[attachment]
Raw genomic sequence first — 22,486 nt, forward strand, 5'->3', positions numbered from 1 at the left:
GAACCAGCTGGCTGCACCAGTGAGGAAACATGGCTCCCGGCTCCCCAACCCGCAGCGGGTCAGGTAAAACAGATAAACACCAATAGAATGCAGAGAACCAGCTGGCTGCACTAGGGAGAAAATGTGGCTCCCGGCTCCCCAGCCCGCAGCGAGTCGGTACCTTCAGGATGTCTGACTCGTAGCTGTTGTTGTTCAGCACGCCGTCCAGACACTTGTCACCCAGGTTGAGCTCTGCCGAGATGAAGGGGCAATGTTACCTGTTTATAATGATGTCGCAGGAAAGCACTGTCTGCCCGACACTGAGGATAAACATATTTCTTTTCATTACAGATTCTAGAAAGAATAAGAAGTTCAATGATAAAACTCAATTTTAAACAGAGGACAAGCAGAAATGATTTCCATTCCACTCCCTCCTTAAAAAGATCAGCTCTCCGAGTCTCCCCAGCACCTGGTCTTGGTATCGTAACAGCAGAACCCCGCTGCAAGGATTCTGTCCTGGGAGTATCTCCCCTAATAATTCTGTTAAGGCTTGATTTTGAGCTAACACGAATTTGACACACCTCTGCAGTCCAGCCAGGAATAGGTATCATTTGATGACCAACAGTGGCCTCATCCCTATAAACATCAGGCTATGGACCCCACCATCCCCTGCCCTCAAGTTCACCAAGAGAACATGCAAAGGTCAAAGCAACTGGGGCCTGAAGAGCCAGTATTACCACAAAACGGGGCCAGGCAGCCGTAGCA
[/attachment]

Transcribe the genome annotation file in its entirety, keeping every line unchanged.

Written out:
Raw genomic sequence first — 22,486 nt, forward strand, 5'->3', positions numbered from 1 at the left:
GAACCAGCTGGCTGCACCAGTGAGGAAACATGGCTCCCGGCTCCCCAACCCGCAGCGGGTCAGGTAAAACAGATAAACACCAATAGAATGCAGAGAACCAGCTGGCTGCACTAGGGAGAAAATGTGGCTCCCGGCTCCCCAGCCCGCAGCGAGTCGGTACCTTCAGGATGTCTGACTCGTAGCTGTTGTTGTTCAGCACGCCGTCCAGACACTTGTCACCCAGGTTGAGCTCTGCCGAGATGAAGGGGCAATGTTACCTGTTTATAATGATGTCGCAGGAAAGCACTGTCTGCCCGACACTGAGGATAAACATATTTCTTTTCATTACAGATTCTAGAAAGAATAAGAAGTTCAATGATAAAACTCAATTTTAAACAGAGGACAAGCAGAAATGATTTCCATTCCACTCCCTCCTTAAAAAGATCAGCTCTCCGAGTCTCCCCAGCACCTGGTCTTGGTATCGTAACAGCAGAACCCCGCTGCAAGGATTCTGTCCTGGGAGTATCTCCCCTAATAATTCTGTTAAGGCTTGATTTTGAGCTAACACGAATTTGACACACCTCTGCAGTCCAGCCAGGAATAGGTATCATTTGATGACCAACAGTGGCCTCATCCCTATAAACATCAGGCTATGGACCCCACCATCCCCTGCCCTCAAGTTCACCAAGAGAACATGCAAAGGTCAAAGCAACTGGGGCCTGAAGAGCCAGTATTACCACAAAACGGGGCCAGGCAGCCGTAGCA